With all this talk of books and authors lately, I’m reminded of a certain subway ride I took many years ago and one of the most exciting reading experiences I’ve ever had.
This was in the early Eighties and the book in question was Charles Dickens’s Nicholas Nickleby.
My interest in the novel was stirred by a theatrical production which came to Broadway from London in 1981.
The show made headlines because it was nearly nine hours long—theatergoers had a choice of attending two nights or seeing the whole show in one setting—and because tickets were going for the then-unheard of price of $100 each.
Today, of course, one hundred bucks is pretty much the going rate for a show on the Great White Way.
We didn’t have that kind of money back then, but my family had a fabulous time watching a televised version of the London production that was simulcast on the local public television and radio channels.
The late Roger Rees played the title role and he was supported by an incredible cast of talented actors.
The show ran for three or four consecutive nights and each evening we’d switch on the TV, tune in this beautiful old German radio we kept in the living room, and travel to this wonderful world filled with these incredible characters.
And each morning at breakfast we’d talk about what had happened the night before. It was such an enjoyable time that I just had to read the book.
So that’s how I happened to be one the N train one night coming home from work when I got to the scene where our hero Nicholas squared off against the most horrible schoolmaster on earth, Wackford Squeers.
Raise the Devil
Squeers is a corrupt lowlife who runs Dotheboys Hall, a hellhole of a boarding school where the kids are beaten with savage regularity.
As I read the book, I was just dying for Nicholas to pound this hump right through the floorboards.
Dickens takes his time, though, slowly building up to a rousing confrontation where Squeers is beating the hapless cripple Smike.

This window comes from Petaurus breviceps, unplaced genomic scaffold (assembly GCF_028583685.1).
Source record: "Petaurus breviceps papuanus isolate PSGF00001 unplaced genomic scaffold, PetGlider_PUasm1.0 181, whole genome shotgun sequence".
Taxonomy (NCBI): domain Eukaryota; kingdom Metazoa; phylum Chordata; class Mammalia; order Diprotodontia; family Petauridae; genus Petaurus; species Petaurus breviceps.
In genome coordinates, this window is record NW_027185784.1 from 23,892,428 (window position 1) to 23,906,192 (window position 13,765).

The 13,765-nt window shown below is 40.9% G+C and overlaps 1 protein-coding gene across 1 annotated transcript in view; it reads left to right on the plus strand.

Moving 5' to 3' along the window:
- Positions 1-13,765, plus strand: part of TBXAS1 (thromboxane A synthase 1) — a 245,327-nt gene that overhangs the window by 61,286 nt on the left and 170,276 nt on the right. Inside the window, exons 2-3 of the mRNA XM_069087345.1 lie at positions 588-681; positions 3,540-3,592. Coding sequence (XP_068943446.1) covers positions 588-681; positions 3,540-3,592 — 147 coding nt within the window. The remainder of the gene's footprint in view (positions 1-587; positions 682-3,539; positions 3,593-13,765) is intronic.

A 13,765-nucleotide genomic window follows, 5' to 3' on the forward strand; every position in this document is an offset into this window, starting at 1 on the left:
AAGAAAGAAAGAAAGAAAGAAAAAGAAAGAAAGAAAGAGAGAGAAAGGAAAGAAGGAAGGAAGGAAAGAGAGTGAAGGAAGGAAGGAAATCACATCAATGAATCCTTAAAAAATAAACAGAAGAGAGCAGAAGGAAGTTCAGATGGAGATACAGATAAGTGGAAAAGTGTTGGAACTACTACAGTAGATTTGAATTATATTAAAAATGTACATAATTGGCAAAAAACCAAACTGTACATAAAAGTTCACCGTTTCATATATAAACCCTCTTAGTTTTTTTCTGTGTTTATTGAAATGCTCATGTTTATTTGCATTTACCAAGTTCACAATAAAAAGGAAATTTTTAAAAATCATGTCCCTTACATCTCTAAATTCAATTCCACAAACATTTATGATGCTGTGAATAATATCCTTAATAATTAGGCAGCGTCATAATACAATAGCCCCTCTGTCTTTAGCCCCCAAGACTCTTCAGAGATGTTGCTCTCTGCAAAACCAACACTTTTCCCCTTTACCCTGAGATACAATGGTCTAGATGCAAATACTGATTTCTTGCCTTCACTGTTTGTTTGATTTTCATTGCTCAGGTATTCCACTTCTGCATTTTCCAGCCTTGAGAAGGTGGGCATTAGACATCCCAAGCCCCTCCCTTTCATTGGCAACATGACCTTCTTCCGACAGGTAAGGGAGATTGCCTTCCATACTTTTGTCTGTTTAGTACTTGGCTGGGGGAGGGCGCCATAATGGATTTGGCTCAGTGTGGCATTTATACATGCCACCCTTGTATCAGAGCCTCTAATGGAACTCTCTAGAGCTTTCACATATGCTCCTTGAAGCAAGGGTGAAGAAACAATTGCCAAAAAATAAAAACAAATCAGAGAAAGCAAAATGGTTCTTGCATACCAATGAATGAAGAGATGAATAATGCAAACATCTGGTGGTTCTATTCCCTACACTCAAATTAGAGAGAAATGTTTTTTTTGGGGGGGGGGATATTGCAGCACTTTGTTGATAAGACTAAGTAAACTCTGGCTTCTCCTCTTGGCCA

The N train was just pulling out of Union Square when I got to the part where Nicholas orders Squeers to cease and desist.
“This must not go on!” he declares, and I gripped the strap handle. This loser's going down!
Squeers, of course, has not intention of stopping and he threatens Nicholas with a beating if he gets in the way.
Hit him, Nicholas, I roared inside my head, hit the son-of-a-bitch!
And that’s when Squeers cracks Nicholas across the face with the whip and our hero proceeds to beat the ever-loving shit out of the sadistic warthog.
I completely forgot that I was in the middle of a packed subway car because through the power of Dickens’s writing I had been transported through time and space to that 19th Century Yorkshire school.
Kill him! I silently shouted. Kill that one-eyed scumbag!
No one on that train could have guessed the emotions I was going through at that moment. From the outside, I was just another commuter. In my mind, though, I was the one clobbering Squeers into a coma.
And I think it's important to point out that I had enjoyed this rewarding experience without any of today's technology--no iPhone, no iPad; it was just my eyeballs.
Somehow, I managed to get home without missing my stop or scaring the other passengers. And thanks to Charles Dickens I had taken an incredible journey--without ever leaving the N train.